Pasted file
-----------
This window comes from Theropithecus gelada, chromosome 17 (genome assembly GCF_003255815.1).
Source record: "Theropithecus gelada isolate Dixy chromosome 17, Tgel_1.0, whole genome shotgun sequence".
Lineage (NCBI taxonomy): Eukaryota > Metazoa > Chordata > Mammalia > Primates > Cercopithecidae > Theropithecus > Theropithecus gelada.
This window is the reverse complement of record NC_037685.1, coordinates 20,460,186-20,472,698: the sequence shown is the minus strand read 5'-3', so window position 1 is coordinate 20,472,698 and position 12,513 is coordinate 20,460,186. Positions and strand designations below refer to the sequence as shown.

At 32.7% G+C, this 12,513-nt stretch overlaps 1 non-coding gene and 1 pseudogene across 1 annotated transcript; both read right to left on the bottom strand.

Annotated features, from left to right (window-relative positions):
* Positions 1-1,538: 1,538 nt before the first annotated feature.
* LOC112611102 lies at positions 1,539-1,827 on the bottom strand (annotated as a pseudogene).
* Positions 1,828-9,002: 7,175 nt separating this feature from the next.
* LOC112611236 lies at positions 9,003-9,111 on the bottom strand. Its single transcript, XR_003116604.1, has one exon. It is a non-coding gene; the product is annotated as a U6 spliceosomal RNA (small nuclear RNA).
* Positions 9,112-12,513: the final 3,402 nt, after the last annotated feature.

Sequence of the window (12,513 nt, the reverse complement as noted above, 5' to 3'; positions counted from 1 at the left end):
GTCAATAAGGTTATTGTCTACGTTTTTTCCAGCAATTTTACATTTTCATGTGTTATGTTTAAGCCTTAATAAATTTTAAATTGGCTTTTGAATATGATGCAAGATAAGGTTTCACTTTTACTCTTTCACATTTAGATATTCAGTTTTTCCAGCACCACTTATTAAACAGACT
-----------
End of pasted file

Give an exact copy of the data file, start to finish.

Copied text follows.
This window comes from Theropithecus gelada, chromosome 17 (genome assembly GCF_003255815.1).
Source record: "Theropithecus gelada isolate Dixy chromosome 17, Tgel_1.0, whole genome shotgun sequence".
Lineage (NCBI taxonomy): Eukaryota > Metazoa > Chordata > Mammalia > Primates > Cercopithecidae > Theropithecus > Theropithecus gelada.
This window is the reverse complement of record NC_037685.1, coordinates 20,460,186-20,472,698: the sequence shown is the minus strand read 5'-3', so window position 1 is coordinate 20,472,698 and position 12,513 is coordinate 20,460,186. Positions and strand designations below refer to the sequence as shown.

At 32.7% G+C, this 12,513-nt stretch overlaps 1 non-coding gene and 1 pseudogene across 1 annotated transcript; both read right to left on the bottom strand.

Annotated features, from left to right (window-relative positions):
* Positions 1-1,538: 1,538 nt before the first annotated feature.
* LOC112611102 lies at positions 1,539-1,827 on the bottom strand (annotated as a pseudogene).
* Positions 1,828-9,002: 7,175 nt separating this feature from the next.
* LOC112611236 lies at positions 9,003-9,111 on the bottom strand. Its single transcript, XR_003116604.1, has one exon. It is a non-coding gene; the product is annotated as a U6 spliceosomal RNA (small nuclear RNA).
* Positions 9,112-12,513: the final 3,402 nt, after the last annotated feature.

Sequence of the window (12,513 nt, the reverse complement as noted above, 5' to 3'; positions counted from 1 at the left end):
GTCAATAAGGTTATTGTCTACGTTTTTTCCAGCAATTTTACATTTTCATGTGTTATGTTTAAGCCTTAATAAATTTTAAATTGGCTTTTGAATATGATGCAAGATAAGGTTTCACTTTTACTCTTTCACATTTAGATATTCAGTTTTTCCAGCACCACTTATTAAACAGACT